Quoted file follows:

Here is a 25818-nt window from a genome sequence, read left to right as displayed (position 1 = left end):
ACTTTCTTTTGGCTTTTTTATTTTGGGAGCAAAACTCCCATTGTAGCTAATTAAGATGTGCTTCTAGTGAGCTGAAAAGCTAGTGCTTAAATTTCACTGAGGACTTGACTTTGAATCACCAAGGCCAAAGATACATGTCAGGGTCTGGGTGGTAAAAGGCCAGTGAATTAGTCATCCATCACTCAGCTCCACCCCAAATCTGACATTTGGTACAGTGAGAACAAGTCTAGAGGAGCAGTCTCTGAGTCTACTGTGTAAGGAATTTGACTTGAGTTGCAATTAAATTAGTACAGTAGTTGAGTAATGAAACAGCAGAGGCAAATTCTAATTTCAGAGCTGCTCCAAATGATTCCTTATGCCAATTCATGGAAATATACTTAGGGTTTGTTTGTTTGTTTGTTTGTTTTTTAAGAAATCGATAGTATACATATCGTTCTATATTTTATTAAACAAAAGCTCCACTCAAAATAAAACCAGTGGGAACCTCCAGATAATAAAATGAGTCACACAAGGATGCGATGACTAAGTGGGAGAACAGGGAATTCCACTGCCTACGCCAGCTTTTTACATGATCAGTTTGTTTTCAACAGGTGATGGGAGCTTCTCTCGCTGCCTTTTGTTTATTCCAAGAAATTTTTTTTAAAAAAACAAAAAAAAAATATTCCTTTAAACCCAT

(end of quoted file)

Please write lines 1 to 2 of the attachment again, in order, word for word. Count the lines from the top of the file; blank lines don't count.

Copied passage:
Here is a 25818-nt window from a genome sequence, read left to right as displayed (position 1 = left end):
ACTTTCTTTTGGCTTTTTTATTTTGGGAGCAAAACTCCCATTGTAGCTAATTAAGATGTGCTTCTAGTGAGCTGAAAAGCTAGTGCTTAAATTTCACTGAGGACTTGACTTTGAATCACCAAGGCCAAAGATACATGTCAGGGTCTGGGTGGTAAAAGGCCAGTGAATTAGTCATCCATCACTCAGCTCCACCCCAAATCTGACATTTGGTACAGTGAGAACAAGTCTAGAGGAGCAGTCTCTGAGTCTACTGTGTAAGGAATTTGACTTGAGTTGCAATTAAATTAGTACAGTAGTTGAGTAATGAAACAGCAGAGGCAAATTCTAATTTCAGAGCTGCTCCAAATGATTCCTTATGCCAATTCATGGAAATATACTTAGGGTTTGTTTGTTTGTTTGTTTGTTTTTTAAGAAATCGATAGTATACATATCGTTCTATATTTTATTAAACAAAAGCTCCACTCAAAATAAAACCAGTGGGAACCTCCAGATAATAAAATGAGTCACACAAGGATGCGATGACTAAGTGGGAGAACAGGGAATTCCACTGCCTACGCCAGCTTTTTACATGATCAGTTTGTTTTCAACAGGTGATGGGAGCTTCTCTCGCTGCCTTTTGTTTATTCCAAGAAATTTTTTTTAAAAAAACAAAAAAAAAATATTCCTTTAAACCCAT